It turned out CML was generally well-managed with daily medication. It was great news.
Life in remission: Now what?
Thankfully, I responded well to medication and was in remission in a few months.
Now that the crisis had passed, my family and friends seemed to move on, life had gone back to normal, at least for them.
But for me, the hardest part was yet to come.
Dr. Lipton was amazing, spending as much time as I needed to answer my questions and reassure me at every appointment. But I could not shake the awful feeling that things were going to end badly.
I was stuck in a place of anxiety and fear.
After all, how often is someone told that they have cancer in one sentence, and then told that they are probably going to be okay in the next? It was a strange and complicated message.
'Knowing I wasn't alone was an incredible feeling'
The turning point came when I met two amazing women who also had CML. They shared their experiences and worries, and listened to mine. Knowing that I wasn't alone was an incredible feeling.
Finally, I felt strong enough to move forward.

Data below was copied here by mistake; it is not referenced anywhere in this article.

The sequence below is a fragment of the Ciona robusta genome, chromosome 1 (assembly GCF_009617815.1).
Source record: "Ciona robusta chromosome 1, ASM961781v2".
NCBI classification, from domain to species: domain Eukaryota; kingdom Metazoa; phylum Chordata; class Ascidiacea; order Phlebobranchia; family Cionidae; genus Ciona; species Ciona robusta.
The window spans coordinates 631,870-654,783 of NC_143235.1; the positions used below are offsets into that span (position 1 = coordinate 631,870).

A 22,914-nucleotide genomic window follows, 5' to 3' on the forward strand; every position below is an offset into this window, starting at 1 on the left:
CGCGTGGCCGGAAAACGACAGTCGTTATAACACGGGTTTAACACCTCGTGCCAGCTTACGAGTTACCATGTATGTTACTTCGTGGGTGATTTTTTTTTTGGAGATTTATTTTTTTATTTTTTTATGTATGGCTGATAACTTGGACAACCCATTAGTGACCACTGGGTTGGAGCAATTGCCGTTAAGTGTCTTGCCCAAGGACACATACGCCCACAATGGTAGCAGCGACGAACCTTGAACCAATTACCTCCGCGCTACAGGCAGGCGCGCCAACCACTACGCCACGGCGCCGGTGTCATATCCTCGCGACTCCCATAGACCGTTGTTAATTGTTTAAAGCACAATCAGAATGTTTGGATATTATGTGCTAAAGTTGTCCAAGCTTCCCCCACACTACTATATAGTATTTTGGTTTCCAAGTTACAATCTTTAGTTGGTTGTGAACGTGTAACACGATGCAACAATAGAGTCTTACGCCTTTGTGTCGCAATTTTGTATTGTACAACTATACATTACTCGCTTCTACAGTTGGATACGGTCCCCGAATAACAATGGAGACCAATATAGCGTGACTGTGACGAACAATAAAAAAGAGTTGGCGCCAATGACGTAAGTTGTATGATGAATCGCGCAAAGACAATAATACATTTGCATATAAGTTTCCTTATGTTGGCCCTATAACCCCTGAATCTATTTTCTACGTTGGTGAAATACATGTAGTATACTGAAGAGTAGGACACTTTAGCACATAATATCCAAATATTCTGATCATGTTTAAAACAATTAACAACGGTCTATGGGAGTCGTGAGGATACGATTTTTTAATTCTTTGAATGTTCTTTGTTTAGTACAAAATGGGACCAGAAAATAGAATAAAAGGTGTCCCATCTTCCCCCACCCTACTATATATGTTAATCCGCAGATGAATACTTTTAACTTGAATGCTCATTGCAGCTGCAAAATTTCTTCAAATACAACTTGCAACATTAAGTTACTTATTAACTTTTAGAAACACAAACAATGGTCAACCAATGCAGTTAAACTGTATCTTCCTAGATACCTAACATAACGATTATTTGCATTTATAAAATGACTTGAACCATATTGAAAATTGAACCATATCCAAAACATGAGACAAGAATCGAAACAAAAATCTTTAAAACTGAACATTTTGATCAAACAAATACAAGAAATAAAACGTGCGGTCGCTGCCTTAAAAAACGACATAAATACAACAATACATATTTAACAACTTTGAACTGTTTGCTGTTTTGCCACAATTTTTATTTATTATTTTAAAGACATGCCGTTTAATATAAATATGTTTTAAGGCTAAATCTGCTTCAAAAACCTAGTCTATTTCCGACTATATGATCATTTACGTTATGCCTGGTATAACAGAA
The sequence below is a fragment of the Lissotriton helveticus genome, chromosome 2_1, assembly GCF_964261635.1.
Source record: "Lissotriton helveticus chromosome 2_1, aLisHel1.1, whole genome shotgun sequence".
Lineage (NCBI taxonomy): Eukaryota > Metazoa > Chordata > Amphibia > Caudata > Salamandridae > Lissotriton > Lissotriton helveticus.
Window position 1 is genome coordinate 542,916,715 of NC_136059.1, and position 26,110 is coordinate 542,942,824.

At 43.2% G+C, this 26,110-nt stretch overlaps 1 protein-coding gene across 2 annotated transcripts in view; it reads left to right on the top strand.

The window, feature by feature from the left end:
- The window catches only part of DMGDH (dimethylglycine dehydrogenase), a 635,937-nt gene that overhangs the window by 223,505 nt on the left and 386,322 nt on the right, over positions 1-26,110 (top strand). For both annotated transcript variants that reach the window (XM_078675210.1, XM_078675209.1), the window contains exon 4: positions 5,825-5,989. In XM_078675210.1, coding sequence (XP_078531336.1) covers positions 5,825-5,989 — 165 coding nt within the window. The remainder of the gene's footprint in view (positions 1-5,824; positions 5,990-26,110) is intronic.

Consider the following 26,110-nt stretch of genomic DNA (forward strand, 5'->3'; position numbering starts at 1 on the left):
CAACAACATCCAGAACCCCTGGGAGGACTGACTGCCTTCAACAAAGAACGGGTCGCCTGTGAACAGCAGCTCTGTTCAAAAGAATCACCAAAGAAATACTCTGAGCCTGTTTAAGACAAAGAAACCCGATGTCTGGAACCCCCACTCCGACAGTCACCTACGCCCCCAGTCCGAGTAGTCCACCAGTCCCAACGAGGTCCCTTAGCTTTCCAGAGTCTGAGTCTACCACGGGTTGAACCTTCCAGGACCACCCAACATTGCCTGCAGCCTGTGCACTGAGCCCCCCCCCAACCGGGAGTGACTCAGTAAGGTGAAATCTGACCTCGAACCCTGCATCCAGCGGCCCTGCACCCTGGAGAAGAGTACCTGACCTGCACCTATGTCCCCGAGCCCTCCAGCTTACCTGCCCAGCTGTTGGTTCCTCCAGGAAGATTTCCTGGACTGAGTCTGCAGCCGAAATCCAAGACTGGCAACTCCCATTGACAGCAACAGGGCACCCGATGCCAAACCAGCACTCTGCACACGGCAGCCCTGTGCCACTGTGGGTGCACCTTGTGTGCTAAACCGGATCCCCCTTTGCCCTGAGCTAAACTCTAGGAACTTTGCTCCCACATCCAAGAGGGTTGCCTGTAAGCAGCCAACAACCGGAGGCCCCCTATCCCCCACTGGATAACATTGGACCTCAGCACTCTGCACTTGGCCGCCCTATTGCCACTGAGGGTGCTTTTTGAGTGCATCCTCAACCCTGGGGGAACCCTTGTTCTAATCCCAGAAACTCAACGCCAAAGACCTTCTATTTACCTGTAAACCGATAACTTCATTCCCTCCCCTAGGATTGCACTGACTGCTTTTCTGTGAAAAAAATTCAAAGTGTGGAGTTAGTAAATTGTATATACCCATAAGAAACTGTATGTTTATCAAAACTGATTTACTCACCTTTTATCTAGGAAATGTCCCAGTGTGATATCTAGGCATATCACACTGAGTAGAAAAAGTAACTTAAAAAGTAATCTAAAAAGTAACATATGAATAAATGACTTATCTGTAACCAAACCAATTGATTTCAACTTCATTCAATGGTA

With the help of Nancy Pringle, a specialized oncology nurse at the Princess Margaret, I reached out to other people living with CML.
What started as occasional meetings quickly grew into regular bi-monthly meetings, and 'Living Well with CML' educational conferences across Canada. This year, our group, the
Canadian CML Network, will be publishing a CML handbook.
World CML Day: A campaign of thanks
On Sept. 22, to mark
World CML Day, we'll be in front of the
Patient and Family Resource Library at the Princess Margaret, offering patients the opportunity to send a free online thank you card to the people who have supported them in their cancer journey.
Click here to check out the World CML Day campaign and video.
Caregivers can also send a card to their loved one, expressing their admiration. Even if you don't have CML in your life, send a card to those who matter. The message on this day will be one of thanks, hope and gratitude for those who make a difference in the lives of people living with cancer.
Dr. Lipton has done more than save my life.
Yes, I have benefited from his medical expertise – he is a renowned knowledge leader in CML. But I have also benefited from the unwavering concern that he has for all of his patients. He really does care. And for many, this has meant a patient experience filled with confidence and hope.
If I had to share some advice with anyone living with cancer, it is this: Find a great health-care provider who not only cares about your physical health, but also your emotional well-being. Then, find a network of people who share your experiences. Family and friends can be great supporters, but no one can truly know what life with cancer is like until they have lived it.
You don't have to face cancer alone.
Written by Lisa Machado, CML patient at Princess Margaret Cancer Centre and Founder of The Canadian CML Network.